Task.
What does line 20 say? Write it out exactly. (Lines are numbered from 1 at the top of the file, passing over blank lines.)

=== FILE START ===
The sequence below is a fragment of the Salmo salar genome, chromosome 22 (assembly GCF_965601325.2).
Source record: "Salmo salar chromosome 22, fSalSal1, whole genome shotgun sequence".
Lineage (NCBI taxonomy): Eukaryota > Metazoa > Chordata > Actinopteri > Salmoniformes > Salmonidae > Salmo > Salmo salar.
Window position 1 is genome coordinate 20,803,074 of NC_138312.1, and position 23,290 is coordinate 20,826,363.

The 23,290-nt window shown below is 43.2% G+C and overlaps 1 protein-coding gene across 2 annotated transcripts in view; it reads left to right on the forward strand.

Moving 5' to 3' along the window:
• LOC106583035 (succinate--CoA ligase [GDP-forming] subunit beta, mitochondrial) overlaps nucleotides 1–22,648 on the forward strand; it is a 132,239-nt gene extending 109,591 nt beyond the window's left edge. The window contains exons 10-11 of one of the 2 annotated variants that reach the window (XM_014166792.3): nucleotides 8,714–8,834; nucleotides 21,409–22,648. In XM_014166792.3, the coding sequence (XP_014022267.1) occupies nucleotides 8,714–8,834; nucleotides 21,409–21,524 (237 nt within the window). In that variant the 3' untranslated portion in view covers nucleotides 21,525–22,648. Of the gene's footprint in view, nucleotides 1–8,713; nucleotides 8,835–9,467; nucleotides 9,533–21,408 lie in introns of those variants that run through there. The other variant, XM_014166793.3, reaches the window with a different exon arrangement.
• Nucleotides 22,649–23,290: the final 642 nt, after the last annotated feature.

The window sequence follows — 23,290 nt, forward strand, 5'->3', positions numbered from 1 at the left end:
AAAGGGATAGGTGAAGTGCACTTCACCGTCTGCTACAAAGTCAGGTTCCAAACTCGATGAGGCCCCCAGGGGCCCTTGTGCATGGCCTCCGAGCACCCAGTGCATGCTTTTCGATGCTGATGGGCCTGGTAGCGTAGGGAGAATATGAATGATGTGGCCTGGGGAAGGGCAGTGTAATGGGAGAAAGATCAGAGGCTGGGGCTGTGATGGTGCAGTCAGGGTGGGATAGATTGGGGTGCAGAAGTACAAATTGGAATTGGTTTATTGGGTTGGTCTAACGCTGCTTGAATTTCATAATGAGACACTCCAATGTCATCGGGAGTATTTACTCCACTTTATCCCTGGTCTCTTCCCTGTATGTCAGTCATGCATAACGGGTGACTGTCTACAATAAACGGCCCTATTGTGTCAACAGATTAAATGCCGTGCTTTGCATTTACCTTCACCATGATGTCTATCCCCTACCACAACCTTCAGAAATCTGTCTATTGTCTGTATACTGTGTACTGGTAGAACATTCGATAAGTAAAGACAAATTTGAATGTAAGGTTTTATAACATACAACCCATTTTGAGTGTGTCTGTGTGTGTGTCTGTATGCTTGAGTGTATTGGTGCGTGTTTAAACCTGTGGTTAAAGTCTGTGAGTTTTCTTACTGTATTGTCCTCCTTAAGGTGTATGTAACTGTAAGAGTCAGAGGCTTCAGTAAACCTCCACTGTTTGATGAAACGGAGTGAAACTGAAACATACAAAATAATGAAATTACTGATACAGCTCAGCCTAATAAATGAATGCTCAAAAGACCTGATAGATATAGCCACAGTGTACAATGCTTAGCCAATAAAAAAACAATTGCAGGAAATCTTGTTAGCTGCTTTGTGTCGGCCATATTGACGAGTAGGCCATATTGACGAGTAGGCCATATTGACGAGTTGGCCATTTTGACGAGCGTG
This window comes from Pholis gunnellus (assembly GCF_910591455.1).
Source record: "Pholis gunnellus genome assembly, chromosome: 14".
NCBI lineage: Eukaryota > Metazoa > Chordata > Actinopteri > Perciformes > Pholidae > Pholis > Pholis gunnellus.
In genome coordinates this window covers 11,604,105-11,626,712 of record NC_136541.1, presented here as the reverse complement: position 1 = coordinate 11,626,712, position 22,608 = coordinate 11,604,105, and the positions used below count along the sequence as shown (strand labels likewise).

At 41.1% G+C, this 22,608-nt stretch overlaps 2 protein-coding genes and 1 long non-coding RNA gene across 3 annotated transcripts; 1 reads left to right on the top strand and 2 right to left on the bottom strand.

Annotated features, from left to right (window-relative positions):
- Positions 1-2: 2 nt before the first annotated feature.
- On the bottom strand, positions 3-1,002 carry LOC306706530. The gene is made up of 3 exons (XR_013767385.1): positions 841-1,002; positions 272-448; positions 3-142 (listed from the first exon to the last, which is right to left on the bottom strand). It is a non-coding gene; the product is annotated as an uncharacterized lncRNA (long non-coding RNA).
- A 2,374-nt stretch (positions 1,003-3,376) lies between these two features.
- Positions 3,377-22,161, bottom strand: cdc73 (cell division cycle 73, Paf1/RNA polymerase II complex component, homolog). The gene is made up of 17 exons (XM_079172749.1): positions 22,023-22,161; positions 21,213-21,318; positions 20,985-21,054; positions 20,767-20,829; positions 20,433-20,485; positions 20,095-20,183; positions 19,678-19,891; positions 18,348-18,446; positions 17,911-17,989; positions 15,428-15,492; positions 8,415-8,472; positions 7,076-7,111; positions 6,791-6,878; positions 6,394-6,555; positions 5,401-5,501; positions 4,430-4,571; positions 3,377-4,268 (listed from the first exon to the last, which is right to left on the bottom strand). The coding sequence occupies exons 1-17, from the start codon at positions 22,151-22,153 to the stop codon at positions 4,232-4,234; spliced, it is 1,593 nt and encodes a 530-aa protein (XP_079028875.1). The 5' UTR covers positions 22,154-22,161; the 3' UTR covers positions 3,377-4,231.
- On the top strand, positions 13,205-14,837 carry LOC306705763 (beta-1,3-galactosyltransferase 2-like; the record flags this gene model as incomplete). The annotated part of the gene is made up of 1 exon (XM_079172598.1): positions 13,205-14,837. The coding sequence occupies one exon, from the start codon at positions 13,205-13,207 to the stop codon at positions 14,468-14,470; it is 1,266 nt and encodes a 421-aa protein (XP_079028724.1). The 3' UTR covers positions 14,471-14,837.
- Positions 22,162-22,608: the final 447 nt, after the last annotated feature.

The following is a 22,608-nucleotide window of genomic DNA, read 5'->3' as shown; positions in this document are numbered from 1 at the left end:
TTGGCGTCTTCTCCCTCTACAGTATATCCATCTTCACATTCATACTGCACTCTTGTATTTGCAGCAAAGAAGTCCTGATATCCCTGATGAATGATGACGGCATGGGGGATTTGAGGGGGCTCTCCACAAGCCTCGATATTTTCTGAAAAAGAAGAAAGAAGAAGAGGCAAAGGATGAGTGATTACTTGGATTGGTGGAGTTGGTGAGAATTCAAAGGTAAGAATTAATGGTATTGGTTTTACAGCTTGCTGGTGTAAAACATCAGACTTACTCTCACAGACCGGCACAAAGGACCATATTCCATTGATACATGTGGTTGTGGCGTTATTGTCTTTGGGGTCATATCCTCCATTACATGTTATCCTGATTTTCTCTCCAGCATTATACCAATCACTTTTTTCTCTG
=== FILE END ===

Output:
- Positions 3,377-22,161, bottom strand: cdc73 (cell division cycle 73, Paf1/RNA polymerase II complex component, homolog). The gene is made up of 17 exons (XM_079172749.1): positions 22,023-22,161; positions 21,213-21,318; positions 20,985-21,054; positions 20,767-20,829; positions 20,433-20,485; positions 20,095-20,183; positions 19,678-19,891; positions 18,348-18,446; positions 17,911-17,989; positions 15,428-15,492; positions 8,415-8,472; positions 7,076-7,111; positions 6,791-6,878; positions 6,394-6,555; positions 5,401-5,501; positions 4,430-4,571; positions 3,377-4,268 (listed from the first exon to the last, which is right to left on the bottom strand). The coding sequence occupies exons 1-17, from the start codon at positions 22,151-22,153 to the stop codon at positions 4,232-4,234; spliced, it is 1,593 nt and encodes a 530-aa protein (XP_079028875.1). The 5' UTR covers positions 22,154-22,161; the 3' UTR covers positions 3,377-4,231.